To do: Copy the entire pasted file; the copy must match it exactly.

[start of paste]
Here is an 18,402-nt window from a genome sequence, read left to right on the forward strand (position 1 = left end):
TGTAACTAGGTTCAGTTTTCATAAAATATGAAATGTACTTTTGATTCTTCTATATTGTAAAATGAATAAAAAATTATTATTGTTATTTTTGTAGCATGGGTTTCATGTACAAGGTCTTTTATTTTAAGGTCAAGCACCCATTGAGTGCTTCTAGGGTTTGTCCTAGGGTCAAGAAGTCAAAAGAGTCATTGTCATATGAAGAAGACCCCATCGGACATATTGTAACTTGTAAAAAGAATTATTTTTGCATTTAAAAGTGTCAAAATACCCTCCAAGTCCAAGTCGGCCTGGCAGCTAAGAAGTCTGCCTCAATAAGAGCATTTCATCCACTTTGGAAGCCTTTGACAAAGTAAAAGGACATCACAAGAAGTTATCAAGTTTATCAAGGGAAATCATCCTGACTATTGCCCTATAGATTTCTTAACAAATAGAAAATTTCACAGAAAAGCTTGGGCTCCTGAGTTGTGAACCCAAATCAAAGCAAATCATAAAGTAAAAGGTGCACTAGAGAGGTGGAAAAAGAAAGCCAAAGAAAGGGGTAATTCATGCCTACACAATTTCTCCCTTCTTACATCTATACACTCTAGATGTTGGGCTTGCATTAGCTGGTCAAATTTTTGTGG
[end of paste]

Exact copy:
Here is an 18,402-nt window from a genome sequence, read left to right on the forward strand (position 1 = left end):
TGTAACTAGGTTCAGTTTTCATAAAATATGAAATGTACTTTTGATTCTTCTATATTGTAAAATGAATAAAAAATTATTATTGTTATTTTTGTAGCATGGGTTTCATGTACAAGGTCTTTTATTTTAAGGTCAAGCACCCATTGAGTGCTTCTAGGGTTTGTCCTAGGGTCAAGAAGTCAAAAGAGTCATTGTCATATGAAGAAGACCCCATCGGACATATTGTAACTTGTAAAAAGAATTATTTTTGCATTTAAAAGTGTCAAAATACCCTCCAAGTCCAAGTCGGCCTGGCAGCTAAGAAGTCTGCCTCAATAAGAGCATTTCATCCACTTTGGAAGCCTTTGACAAAGTAAAAGGACATCACAAGAAGTTATCAAGTTTATCAAGGGAAATCATCCTGACTATTGCCCTATAGATTTCTTAACAAATAGAAAATTTCACAGAAAAGCTTGGGCTCCTGAGTTGTGAACCCAAATCAAAGCAAATCATAAAGTAAAAGGTGCACTAGAGAGGTGGAAAAAGAAAGCCAAAGAAAGGGGTAATTCATGCCTACACAATTTCTCCCTTCTTACATCTATACACTCTAGATGTTGGGCTTGCATTAGCTGGTCAAATTTTTGTGG